Private Herbert Bartholomaeus writing about the death of his platoon commander sometime later, referred to him as ‘brave a man as one could meet.’ Bartholomaeus said it did their hearts good to be with a man like Eric and described how as they were charging up the hill on that first morning he had been alongside Eric when he heard him call, ‘Come on Australians; give them the bayonet. That’s all they want.’  With a view to recommending Lieutenant Talbot Smith for a DSO, Colonel Weir instructed his adjutant, Captain Rumball to interview a number of wounded 10th Battalion men in H Ward of the 2nd Australian General Hospital in Cairo; while interviewing the ‘H Ward Boys’ Rumball recorded the following notes.

Landed 25th April with scouts at Anzac went forward with scouts, returned, reported, took over machine guns and advanced with Batt, he was heavily pressed. All his men killed or wounded, he continued to work a gun alone. When relief arrived he was found lying across the gun, thought to be dead, he was not removed for some hours.

Later found to be living and embarked on hospital ship. Died on way to Alexandria and was buried at sea. Captain Herbert of same Batt was with him till he died.
He was mentioned in Army Corps Routine Orders for conspicuous gallantry and valuable services 25 April-5 May, and received a special mention in General Sir Ian Hamilton’s despatches of 24 August 1915.

Red Cross eye witness statements: 

On 6 September 1915, Private George Ashenden told how Lieutenant Talbot Smith and another man had captured a machine gun to cover the withdrawal of the battalion and how when the man with him was killed the young officer had continued to operate the gun until wounded in the head. Ashenden said, ‘Talbot Smith was scoutmaster and had been doing marvellous work with his scouts having captured 3 Turkish guns within a short time of landing.’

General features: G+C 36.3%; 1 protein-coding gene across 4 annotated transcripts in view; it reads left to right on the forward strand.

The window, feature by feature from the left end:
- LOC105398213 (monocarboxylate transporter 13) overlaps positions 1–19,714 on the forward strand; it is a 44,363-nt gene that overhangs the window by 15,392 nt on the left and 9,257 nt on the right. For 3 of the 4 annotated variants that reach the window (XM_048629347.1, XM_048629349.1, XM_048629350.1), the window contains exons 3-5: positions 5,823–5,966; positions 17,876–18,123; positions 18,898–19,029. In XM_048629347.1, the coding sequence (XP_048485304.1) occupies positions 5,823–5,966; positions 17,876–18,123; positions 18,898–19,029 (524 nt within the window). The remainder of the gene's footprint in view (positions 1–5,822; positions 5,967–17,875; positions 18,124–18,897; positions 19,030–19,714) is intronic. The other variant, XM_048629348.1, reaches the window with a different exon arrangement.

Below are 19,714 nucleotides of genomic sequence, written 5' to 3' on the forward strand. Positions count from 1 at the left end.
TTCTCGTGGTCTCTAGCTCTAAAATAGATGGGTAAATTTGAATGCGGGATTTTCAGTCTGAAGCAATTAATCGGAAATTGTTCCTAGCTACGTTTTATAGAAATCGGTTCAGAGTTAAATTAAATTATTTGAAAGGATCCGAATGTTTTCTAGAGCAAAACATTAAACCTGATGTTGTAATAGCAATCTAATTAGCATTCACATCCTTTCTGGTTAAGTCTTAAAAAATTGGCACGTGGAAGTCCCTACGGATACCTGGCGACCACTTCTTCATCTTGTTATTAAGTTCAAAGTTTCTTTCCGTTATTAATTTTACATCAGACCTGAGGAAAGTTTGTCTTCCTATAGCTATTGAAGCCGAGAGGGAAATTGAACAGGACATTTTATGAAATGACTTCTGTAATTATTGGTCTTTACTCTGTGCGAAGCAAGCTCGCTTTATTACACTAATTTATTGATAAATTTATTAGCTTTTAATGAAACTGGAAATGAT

He said after he saw the young officer fall he saw Major Beevor cover the Lieutenant’s face with a handkerchief and later heard he was brought in and was buried later at Alexandria but could not confirm it.

Lieutenant Noel Medway Loutit described in an interview on 12 September 1915 how Eric, one of the first to land, led his scouts forward and when reinforcements arrived joined them.  Loutit’s statement corroborates Ashenden's since he also stated how Talbot Smith took charge of a machine gun on a hill and was operating it when wounded. ‘He was taken back and put on a hospital ship and died as the boat was entering Alexandria Harbour.’

When writing about the Anzac landing in 1935, Captain George Mitchell, MC, DCM referred to Eric Talbot Smith as one of those ‘mighty men’ whose inspirational call of ‘Advance, Australia!’ towered in his and other men’s memories. For many soldiers, the incidents they would most like to remember are quickly forgotten yet those they would most like to forget are often burned into their memory for life.

Mitchell recalled how even in the midst of a blizzard of fire, with dead, bleeding and dying men around him, a few words spoken by a mate, just before a bullet ripped open the man’s skull stayed with him long after the war. ‘If this is war … War!’

Notice of Lieutenant Talbot Smith’s death published on 3 May 1915 made him the first reported South Australian casualty and that day at the Adelaide City Council meeting, it was agreed a letter of sympathy would be forward to his parents.

After the war, Lieutenant Talbot Smith’s sword was presented to the 10th Battalion where it remained on display in the officer’s mess until November 1987. That year when the 10th and 27th Battalions were linked to form 10th/27th Battalion, Royal South Australia Regiment, the sword was passed to the incumbent Commanding Officer for safekeeping.